At the national level, corn for grain acreage is anticipated to rise to 3.8 million acres, an increase of 12.8% over 2016. Provincially, farmers in Ontario expect a 9.6% increase to 2.2 million acres. Quebec farmers reported a similar increase (+9.7%) to 976,100 acres, while producers in Manitoba anticipate seeding 475,000 acres of corn for grain in 2017 (+37.7%).

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The March Farm Survey, which collects information on crop planting intentions, was conducted from March 16 to March 31, 2017 and included about 11,600 farmers. Farmers were asked to report their planting intentions for grain, oilseeds and special crops.

Subsequent surveys during the year will provide estimates of actual seeded acreages. Data on final acreages for 2017 will be released on December 6, 2017 and will be subject to revision for two years.

Farm surveys collect data from Quebec, Ontario, Manitoba, Saskatchewan and Alberta at all survey cycles. However, they collect data twice a year (in the June farm survey on seeded areas and in the November farm survey on final field crop production) for Newfoundland and Labrador, Prince Edward Island, Nova Scotia, New Brunswick and British Columbia, which represent between 2% and 4% of national totals. Therefore, Canadian totals for March include carry-over data for these provinces from their preceding November survey, and Canadian totals for July include carry-over data for these same provinces from their preceding June survey.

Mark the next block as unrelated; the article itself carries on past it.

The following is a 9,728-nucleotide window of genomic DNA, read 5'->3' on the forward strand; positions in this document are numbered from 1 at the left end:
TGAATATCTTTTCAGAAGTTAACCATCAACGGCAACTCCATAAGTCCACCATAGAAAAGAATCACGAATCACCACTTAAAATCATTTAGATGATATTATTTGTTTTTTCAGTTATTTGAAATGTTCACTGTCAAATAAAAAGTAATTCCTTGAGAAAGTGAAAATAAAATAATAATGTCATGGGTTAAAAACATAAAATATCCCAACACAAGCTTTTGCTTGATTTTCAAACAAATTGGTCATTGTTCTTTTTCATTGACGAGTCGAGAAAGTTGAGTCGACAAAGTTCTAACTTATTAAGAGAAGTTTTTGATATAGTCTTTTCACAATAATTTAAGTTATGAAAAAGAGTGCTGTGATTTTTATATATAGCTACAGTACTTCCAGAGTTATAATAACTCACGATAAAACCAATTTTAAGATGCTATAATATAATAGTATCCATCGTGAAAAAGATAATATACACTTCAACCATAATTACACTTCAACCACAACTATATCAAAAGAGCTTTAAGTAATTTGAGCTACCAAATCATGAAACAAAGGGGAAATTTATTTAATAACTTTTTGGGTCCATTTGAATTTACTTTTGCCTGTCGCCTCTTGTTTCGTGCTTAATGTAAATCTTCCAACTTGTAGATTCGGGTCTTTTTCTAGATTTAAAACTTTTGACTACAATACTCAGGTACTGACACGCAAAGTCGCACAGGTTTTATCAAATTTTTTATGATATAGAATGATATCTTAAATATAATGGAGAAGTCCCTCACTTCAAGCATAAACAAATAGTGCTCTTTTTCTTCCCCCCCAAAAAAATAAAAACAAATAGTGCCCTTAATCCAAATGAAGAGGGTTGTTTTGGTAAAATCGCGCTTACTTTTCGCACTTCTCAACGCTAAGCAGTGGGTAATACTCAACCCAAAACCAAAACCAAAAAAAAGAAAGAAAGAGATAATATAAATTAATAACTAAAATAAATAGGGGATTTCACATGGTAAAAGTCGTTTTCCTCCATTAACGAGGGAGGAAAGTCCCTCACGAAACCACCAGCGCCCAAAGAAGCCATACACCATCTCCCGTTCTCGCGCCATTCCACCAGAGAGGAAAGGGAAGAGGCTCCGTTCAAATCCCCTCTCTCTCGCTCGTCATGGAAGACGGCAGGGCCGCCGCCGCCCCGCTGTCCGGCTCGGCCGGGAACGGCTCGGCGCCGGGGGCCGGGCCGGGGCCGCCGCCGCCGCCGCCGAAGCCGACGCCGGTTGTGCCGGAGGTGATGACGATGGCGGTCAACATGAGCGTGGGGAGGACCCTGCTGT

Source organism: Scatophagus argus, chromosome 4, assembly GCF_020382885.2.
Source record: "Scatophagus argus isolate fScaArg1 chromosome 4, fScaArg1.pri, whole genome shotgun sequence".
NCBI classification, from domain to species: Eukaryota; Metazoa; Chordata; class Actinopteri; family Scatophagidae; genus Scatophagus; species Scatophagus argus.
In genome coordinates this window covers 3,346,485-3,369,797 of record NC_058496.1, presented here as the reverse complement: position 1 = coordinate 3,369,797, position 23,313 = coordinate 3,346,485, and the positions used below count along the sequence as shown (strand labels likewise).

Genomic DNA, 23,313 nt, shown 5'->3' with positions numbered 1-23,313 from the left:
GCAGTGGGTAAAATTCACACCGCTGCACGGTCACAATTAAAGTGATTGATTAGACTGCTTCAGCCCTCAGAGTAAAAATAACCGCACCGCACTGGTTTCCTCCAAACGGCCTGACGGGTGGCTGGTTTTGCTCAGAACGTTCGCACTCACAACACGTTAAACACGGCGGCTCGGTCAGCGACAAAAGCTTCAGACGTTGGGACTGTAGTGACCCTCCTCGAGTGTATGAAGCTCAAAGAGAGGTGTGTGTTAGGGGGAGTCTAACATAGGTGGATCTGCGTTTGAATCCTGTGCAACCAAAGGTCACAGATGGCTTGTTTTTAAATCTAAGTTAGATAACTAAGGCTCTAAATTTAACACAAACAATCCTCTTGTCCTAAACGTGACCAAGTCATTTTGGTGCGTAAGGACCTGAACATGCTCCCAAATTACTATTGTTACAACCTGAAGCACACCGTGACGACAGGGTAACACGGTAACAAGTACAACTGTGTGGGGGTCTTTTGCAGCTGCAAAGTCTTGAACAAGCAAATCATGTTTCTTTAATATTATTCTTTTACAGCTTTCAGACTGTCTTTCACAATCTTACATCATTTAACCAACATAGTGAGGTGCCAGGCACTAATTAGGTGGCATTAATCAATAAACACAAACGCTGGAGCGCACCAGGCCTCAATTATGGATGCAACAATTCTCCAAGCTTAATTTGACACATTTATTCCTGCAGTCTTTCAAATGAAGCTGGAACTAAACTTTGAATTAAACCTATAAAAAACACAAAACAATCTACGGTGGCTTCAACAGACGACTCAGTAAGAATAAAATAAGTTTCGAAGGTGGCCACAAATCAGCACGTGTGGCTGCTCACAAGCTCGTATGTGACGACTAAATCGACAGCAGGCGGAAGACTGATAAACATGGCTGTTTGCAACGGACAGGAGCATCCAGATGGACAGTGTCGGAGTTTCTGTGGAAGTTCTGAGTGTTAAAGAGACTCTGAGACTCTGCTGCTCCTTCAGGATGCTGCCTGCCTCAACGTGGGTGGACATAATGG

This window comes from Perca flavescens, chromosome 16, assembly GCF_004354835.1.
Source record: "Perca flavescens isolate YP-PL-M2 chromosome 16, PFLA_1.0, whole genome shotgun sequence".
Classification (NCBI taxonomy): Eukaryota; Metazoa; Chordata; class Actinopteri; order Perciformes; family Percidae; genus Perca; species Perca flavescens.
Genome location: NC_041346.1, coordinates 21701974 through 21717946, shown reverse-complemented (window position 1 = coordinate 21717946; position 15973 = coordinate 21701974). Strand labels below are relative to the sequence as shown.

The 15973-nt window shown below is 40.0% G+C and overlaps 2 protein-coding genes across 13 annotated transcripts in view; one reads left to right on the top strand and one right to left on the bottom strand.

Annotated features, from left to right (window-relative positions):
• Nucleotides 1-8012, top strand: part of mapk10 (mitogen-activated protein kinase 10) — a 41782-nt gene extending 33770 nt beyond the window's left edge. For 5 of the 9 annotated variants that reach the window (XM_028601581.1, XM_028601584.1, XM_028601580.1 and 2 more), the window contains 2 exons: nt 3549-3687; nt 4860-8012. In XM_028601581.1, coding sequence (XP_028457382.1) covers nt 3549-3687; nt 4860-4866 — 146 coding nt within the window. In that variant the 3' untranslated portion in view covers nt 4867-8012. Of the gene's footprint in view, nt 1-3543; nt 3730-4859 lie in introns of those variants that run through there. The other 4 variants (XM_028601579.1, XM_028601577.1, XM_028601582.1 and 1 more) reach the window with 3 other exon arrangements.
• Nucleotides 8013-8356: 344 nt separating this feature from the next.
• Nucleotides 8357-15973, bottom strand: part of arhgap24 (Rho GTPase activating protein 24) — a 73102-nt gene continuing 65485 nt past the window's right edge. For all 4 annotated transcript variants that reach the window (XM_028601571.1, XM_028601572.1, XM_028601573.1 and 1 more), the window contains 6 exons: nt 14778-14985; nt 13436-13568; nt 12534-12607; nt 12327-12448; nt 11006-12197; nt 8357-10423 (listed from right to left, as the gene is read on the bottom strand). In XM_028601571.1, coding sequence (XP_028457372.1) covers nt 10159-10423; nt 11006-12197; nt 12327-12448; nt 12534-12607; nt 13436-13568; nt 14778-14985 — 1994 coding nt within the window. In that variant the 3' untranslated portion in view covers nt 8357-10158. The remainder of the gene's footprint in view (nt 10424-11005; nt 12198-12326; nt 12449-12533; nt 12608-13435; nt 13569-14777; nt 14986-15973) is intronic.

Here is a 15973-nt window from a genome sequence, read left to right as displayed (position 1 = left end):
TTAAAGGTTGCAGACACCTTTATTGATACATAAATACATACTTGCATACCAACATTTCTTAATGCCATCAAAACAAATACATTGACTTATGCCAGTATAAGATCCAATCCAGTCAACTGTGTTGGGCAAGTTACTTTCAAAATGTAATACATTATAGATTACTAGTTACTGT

Release calendar: The dates for upcoming releases of stocks, areas and production of principal field crops are available online.

In this release, percentage changes are calculated using unrounded data.

Data for March 2017 are compared with final 2016 data.